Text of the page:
I hold the world but as the world, …
A stage where every man must play a part,
And mine a sad one.
Shakespeare. The Merchant of Venice. I.i.
Outlander in Paris has exceeded everyone’s expectations in terms of costumes, set design, and casting (see Linda Merrill). The streets of Paris with their exquisite carriages, wigged footmen, the palace of Versailles with its the great hall are all splendid and magnificent thanks to the work of Jon Gary Steele, Gina Cromwell, Maril Davis and others. Terry Dresbach has outdone herself in costumes for both women and men – lace, frills, embroidered waistcoats, breeches, headdresses, caps, and of course, the sumptuous and lavish dresses with their wide panniers. The newest cast members, playing Mary Hawkins (Rosie Day), Louise de Rohan (Claire Sermonne), Master Raymond (Dominique Pinon), Le Comte St. Germain (Stanley Weber), and Mother Hildegarde (Frances de la Tour) are all marvelous and just as we imagined from reading Dragonfly in Amber. Even though the scriptwriters have taken some liberties with time, and the compression of certain scenes, the script remains fairly close to Gabaldon’s novel.
So, why are we feeling that the first few episodes of Season 2 have left us feeling a bit flat? I was very reluctant to admit this to myself, and noticed that other fans and bloggers have politely tried to not express disappointment by suggesting that the episodes needed a second viewing, or that it is getting better (Candida’s Musings , Erin Conrad). The truth is, the opening three episodes do not match in intensity or narrative interest of the first Season. In Episode 202 “Not in Scotland Anymore,” there were too many new characters being introduced. The episode served as an exposition, as in the first scene of a play, where background information is given. We learn about the reasons why Claire and Jamie are staying in France and about the sophisticated lives of Claires’ French friends, their different approaches to hygiene. In Episodes 203 “Useful Occupations and Deceptions,” while Claire and Jaime play a larger role than in the last two episodes, their relationship is visibly strained. The episode focused on politics and financial concerns again, and on Claire’s boredom and need to find herself a useful occupation as healer.
One reason for this feeling is that these episodes mirror Diana Gabaldon’s somewhat meandering and rambling novels after Outlander (Book 1). Gabaldon’s novels are full of subplots, incidental characters who sometimes become important, but sometimes stay as minor characters. But we also know that the last hundred pages of the novels tend to become faster paced, major things happen to major characters, and the loose ends are often tied up in unexpected ways. So, we will have lots of action to look forward to, as the season should play itself out this way, too.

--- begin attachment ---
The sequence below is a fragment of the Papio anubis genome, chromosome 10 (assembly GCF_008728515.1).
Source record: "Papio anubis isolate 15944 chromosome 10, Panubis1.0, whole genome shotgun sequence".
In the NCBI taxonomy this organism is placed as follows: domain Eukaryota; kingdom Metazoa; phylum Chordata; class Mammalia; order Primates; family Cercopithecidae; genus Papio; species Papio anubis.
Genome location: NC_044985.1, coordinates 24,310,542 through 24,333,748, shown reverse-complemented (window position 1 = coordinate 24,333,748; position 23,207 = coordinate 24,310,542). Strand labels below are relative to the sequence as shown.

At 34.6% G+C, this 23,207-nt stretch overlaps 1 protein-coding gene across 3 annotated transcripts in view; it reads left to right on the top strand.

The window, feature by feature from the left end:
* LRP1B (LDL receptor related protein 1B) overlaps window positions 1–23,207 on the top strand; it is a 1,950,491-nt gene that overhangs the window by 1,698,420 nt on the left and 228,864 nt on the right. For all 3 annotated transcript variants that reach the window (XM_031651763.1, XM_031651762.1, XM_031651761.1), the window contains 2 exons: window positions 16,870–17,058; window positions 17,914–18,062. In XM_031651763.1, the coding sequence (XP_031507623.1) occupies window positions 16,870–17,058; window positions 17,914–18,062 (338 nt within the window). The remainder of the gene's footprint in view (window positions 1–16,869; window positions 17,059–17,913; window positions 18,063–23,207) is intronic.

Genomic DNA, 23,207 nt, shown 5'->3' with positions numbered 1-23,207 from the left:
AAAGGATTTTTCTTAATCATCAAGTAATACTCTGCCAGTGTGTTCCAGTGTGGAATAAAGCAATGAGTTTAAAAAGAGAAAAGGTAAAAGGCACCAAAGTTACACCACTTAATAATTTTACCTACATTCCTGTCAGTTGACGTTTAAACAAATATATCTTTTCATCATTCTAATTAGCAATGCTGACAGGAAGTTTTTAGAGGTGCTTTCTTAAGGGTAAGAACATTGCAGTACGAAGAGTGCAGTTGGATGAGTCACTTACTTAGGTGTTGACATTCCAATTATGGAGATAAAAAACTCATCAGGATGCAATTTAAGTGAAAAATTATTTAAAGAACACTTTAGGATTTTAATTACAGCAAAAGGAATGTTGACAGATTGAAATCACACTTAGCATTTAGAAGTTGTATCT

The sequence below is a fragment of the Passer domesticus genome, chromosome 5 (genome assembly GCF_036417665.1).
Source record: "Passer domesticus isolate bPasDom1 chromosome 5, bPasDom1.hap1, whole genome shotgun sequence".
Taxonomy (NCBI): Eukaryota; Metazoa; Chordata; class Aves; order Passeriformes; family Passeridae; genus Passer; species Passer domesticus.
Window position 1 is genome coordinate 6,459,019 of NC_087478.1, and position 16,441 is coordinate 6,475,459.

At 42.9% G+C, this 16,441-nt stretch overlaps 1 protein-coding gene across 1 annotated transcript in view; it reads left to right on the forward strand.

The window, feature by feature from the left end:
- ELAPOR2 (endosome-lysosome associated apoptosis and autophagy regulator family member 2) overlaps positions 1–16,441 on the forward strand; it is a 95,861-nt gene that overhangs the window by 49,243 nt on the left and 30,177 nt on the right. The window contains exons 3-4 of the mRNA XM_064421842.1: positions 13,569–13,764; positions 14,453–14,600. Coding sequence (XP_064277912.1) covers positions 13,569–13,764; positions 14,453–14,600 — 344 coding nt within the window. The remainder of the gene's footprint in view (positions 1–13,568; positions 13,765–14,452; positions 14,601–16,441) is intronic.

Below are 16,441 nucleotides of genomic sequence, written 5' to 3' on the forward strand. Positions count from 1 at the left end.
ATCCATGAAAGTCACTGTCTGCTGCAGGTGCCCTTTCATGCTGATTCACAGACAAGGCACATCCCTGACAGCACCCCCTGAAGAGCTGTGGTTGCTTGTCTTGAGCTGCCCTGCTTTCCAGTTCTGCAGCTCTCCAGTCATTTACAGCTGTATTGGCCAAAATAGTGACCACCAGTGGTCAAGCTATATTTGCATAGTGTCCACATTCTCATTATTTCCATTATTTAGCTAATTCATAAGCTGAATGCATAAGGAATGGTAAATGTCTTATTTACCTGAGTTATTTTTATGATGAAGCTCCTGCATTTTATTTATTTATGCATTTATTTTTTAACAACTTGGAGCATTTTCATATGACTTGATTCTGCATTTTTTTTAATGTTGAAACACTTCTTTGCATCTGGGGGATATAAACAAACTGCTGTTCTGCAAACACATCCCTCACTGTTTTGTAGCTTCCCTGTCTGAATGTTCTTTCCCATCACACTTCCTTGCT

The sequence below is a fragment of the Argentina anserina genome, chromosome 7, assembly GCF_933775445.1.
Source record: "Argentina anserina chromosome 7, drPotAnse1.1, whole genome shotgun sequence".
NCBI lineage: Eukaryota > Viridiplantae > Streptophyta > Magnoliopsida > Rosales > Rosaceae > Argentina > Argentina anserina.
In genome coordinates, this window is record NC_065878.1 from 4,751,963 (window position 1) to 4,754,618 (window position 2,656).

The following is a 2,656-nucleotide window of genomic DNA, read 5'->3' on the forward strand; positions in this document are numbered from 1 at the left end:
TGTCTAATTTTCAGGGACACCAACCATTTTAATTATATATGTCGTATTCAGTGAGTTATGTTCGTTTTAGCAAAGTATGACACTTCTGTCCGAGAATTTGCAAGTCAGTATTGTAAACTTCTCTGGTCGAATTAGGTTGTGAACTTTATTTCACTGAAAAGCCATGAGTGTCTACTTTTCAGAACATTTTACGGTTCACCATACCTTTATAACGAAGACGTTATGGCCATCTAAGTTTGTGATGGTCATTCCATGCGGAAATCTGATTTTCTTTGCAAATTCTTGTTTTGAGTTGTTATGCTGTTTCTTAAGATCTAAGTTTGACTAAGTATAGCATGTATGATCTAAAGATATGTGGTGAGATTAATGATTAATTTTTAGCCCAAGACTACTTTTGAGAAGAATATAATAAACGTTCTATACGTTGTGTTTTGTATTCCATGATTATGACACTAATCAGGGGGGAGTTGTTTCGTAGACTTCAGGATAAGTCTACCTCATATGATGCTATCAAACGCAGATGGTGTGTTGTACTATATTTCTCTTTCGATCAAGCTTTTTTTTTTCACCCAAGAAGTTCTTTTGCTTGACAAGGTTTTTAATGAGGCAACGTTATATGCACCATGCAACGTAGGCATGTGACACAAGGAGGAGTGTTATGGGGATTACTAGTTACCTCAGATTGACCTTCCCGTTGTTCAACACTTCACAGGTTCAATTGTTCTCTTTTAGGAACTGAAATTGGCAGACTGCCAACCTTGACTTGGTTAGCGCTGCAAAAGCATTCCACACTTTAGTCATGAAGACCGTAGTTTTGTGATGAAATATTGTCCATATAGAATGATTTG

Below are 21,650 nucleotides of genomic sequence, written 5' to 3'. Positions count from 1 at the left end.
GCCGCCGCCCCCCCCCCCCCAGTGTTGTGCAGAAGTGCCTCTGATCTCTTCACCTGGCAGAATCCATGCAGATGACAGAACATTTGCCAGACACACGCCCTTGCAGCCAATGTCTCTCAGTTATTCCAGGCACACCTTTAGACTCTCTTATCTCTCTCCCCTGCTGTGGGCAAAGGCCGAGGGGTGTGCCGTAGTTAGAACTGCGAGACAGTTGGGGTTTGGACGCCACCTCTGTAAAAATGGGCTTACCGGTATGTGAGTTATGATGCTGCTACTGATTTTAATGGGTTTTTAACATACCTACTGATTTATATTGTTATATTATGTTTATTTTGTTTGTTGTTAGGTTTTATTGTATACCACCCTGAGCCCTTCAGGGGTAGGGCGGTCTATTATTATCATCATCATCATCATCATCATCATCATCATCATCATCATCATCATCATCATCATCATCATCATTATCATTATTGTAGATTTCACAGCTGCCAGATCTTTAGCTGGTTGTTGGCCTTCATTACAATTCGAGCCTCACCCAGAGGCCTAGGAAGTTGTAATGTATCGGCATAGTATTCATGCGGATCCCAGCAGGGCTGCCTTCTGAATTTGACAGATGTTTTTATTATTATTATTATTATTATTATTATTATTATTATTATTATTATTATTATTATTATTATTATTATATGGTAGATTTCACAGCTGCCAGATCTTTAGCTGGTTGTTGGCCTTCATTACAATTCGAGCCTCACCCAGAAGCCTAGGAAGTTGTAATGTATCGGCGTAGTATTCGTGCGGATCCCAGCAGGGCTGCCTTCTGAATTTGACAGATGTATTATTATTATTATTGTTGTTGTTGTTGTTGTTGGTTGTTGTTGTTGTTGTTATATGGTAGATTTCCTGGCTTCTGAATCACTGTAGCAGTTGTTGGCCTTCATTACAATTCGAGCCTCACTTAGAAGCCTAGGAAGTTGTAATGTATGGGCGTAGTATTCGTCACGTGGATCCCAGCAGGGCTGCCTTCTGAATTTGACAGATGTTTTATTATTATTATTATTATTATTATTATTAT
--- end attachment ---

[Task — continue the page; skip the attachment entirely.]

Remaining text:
Another reason that we are somewhat less engaged with the series right now is that our beloved characters, Jamie and Claire, as well as many of the other characters we meet, are not acting the way they usually do. So far in Season 2, the romance between Jamie and Claire has been strained, held back because the producers decided to represent Jamie suffering from trauma. In addition, both Jamie and Claire are engaged in a game of duplicity: trying to be sympathetic to the Jacobite cause and yet secretly plotting for its failure. This deception causes tension not only between them, but also between them and other characters like Murtagh, Jared, Prince Charles, the Minister of Finance, Frances Duverney, and others. It is as if we have entered a world where everyone is like the snake-like Duke of Sandringham, whom we do not trust. In Paris, all is glittery, but not everything is golden.
Episodes 202 and 203 highlight the theme of deception. For example, upon meeting Alexander Randall (Laurence Dobiesz), Claire finds out that Black Jack Randall is alive. But she withholds this vital piece of information from her husband, for fear that he would either go into a relapse or risk his life in order to seek vengeance. Jamie is forced to entertain and carouse with noblemen and the Prince in brothels, coming home late at night reeking of smoke and cheap perfume. This Jamie is very different from the sincere, brave, and romantic young man we fell in love with in the first Outlander book/season. The part that he has to play is a “sad one,” especially as we know what happens to the Scottish clans at the Battle of Culloden.
Even Master Raymond, who is Claire’s friend, has his secrets. Claire sees The Comte at his shop, not sure how well the two of them are acquainted. It is to him that Claire confesses that her life has become more conventional since she has been in Paris. Out of her time, and out of place, we know that Claire deplores convention. She is a twentieth-century woman who has found her calling in helping others. Now pregnant in Paris, working as a healer in a charity hospital is not what Jamie wants her to do.
The necessity for deception is highlighted when Jamie hires Fergus, the French boy who steals from patrons at Madame Elise. The fact that Jamie and Claire now have to resort to the help of a pickpocket in order to help them with their plan to thwart the Prince suggests that in Paris, we have left the pastoral and innocence of Scotland and entered a world where “all the world’s a stage, / And all the men and women merely players;/ they have their exits and their entrances” (Shakespeare, As You Like it, II.vii). It is an intriguing world, but not entirely enchanting or uplifting.
By: Eleanor Ty